A dehydrogenase (also called DHO in the literature) is an enzyme that oxidizes a substrate by a reduction reaction that transfers one or more hydrides (H−) to an electron acceptor, usually NAD+/NADP+ or a flavin coenzyme such as FAD or FMN.
- aldehyde dehydrogenase
- acetaldehyde dehydrogenase
- alcohol dehydrogenase
- glutamate dehydrogenase (an enzyme that can convert glutamate to α-Ketoglutarate and vice versa).
- lactate dehydrogenase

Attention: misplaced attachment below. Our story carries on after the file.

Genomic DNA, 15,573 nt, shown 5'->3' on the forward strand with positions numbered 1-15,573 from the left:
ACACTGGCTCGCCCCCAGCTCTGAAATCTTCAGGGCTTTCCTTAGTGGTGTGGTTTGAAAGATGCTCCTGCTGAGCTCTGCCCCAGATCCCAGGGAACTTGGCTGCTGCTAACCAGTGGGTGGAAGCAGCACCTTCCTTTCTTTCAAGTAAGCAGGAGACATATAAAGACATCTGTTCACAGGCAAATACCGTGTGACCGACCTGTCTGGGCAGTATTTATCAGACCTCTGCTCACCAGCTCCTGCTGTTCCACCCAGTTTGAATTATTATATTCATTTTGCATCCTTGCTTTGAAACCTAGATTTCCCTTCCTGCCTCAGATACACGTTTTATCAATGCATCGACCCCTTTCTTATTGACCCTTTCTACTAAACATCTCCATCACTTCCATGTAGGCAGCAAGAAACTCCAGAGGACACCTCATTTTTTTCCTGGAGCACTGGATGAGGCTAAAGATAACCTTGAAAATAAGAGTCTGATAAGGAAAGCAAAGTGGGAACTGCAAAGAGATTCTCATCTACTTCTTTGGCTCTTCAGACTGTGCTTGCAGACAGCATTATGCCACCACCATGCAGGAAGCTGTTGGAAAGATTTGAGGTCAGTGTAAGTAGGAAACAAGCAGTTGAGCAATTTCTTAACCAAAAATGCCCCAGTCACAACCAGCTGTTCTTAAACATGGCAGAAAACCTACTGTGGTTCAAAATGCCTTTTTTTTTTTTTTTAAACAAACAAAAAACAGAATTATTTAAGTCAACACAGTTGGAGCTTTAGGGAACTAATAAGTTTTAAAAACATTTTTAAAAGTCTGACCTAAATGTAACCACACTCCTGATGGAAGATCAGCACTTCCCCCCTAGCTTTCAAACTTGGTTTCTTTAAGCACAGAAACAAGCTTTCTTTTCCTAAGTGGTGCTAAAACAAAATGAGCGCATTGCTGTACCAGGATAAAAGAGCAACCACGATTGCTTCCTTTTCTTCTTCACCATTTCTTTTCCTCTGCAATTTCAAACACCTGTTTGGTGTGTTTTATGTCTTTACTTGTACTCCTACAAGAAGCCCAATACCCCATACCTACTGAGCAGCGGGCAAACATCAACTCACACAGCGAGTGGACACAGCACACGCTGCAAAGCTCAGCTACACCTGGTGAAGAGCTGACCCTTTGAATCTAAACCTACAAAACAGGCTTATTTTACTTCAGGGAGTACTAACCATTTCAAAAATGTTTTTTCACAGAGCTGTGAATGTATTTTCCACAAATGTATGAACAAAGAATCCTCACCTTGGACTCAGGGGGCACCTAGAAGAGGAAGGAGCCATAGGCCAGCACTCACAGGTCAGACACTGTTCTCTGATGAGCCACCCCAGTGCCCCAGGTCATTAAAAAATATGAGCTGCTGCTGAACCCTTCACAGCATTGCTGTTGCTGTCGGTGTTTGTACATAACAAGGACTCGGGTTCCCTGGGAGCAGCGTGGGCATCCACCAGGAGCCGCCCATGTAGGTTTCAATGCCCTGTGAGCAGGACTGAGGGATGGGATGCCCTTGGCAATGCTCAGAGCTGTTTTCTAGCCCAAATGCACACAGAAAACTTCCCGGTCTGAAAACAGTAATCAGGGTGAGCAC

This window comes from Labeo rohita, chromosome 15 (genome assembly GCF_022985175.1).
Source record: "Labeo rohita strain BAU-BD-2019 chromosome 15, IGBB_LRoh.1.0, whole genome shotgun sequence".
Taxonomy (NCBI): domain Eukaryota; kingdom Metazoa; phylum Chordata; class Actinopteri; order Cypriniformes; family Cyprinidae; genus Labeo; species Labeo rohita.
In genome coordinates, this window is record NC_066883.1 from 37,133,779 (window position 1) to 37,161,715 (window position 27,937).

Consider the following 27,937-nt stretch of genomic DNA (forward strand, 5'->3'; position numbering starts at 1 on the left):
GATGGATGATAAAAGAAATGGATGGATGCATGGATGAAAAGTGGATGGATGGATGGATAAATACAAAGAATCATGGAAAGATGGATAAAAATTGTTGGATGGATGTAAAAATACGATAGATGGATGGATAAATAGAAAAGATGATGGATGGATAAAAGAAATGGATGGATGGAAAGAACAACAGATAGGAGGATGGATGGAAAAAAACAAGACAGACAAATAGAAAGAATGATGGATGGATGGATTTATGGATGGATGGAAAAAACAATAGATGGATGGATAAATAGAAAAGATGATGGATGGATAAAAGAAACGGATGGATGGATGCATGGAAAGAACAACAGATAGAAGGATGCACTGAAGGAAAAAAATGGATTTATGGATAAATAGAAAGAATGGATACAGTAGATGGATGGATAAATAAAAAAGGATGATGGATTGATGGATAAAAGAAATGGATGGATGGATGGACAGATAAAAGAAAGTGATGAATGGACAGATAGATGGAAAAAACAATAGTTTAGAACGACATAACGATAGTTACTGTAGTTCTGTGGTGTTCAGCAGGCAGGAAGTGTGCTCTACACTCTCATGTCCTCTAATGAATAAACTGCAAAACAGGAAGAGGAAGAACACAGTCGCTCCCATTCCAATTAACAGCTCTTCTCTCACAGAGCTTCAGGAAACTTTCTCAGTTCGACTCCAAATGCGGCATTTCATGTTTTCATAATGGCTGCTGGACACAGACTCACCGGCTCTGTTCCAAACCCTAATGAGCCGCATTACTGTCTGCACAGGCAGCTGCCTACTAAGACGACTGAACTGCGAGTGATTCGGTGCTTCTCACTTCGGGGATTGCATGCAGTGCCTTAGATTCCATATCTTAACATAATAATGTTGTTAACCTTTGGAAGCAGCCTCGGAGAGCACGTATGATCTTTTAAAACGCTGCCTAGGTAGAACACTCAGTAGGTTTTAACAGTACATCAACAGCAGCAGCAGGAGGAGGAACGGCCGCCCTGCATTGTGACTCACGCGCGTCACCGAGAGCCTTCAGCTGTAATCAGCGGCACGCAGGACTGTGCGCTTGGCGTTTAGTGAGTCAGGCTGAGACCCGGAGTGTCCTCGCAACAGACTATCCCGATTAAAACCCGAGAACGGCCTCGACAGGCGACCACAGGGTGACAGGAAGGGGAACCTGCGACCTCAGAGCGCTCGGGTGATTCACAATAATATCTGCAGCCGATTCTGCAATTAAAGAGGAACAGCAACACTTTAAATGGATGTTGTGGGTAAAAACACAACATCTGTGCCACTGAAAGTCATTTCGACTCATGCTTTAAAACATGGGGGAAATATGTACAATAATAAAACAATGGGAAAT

- pyruvate dehydrogenase (a common enzyme that feeds the TCA Cycle in converting Pyruvate to Acetyl CoA)
- glucose-6-phosphate dehydrogenase (involved in the pentose phosphate pathway)
- glyceraldehyde-3-phosphate dehydrogenase (involved in glycolysis)
- sorbitol dehydrogenase
TCA cycle examples:
- isocitrate dehydrogenase
- alpha-ketoglutarate dehydrogenase
- succinate dehydrogenase
- malate dehydrogenase.
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